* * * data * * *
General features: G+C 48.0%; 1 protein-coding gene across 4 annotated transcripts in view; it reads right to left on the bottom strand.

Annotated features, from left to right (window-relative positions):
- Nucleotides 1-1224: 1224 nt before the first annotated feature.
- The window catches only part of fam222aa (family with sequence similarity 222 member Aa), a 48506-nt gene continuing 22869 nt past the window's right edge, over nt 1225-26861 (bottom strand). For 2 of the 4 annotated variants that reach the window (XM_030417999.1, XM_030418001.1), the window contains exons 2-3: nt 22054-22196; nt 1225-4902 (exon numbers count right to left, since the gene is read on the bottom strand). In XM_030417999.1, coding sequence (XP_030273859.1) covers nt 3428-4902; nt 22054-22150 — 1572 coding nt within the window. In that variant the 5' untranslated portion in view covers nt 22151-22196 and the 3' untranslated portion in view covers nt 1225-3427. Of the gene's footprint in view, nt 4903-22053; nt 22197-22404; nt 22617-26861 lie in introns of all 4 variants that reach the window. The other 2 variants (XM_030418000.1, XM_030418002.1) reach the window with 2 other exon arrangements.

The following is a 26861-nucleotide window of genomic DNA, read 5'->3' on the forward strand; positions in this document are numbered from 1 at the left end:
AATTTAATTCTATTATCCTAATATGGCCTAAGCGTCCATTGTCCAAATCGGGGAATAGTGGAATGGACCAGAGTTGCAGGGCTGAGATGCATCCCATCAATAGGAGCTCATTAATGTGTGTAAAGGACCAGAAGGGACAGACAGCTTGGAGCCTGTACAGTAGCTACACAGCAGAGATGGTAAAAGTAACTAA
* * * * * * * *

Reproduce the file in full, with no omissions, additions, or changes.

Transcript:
General features: G+C 48.0%; 1 protein-coding gene across 4 annotated transcripts in view; it reads right to left on the bottom strand.

Annotated features, from left to right (window-relative positions):
- Nucleotides 1-1224: 1224 nt before the first annotated feature.
- The window catches only part of fam222aa (family with sequence similarity 222 member Aa), a 48506-nt gene continuing 22869 nt past the window's right edge, over nt 1225-26861 (bottom strand). For 2 of the 4 annotated variants that reach the window (XM_030417999.1, XM_030418001.1), the window contains exons 2-3: nt 22054-22196; nt 1225-4902 (exon numbers count right to left, since the gene is read on the bottom strand). In XM_030417999.1, coding sequence (XP_030273859.1) covers nt 3428-4902; nt 22054-22150 — 1572 coding nt within the window. In that variant the 5' untranslated portion in view covers nt 22151-22196 and the 3' untranslated portion in view covers nt 1225-3427. Of the gene's footprint in view, nt 4903-22053; nt 22197-22404; nt 22617-26861 lie in introns of all 4 variants that reach the window. The other 2 variants (XM_030418000.1, XM_030418002.1) reach the window with 2 other exon arrangements.

The following is a 26861-nucleotide window of genomic DNA, read 5'->3' on the forward strand; positions in this document are numbered from 1 at the left end:
AATTTAATTCTATTATCCTAATATGGCCTAAGCGTCCATTGTCCAAATCGGGGAATAGTGGAATGGACCAGAGTTGCAGGGCTGAGATGCATCCCATCAATAGGAGCTCATTAATGTGTGTAAAGGACCAGAAGGGACAGACAGCTTGGAGCCTGTACAGTAGCTACACAGCAGAGATGGTAAAAGTAACTAA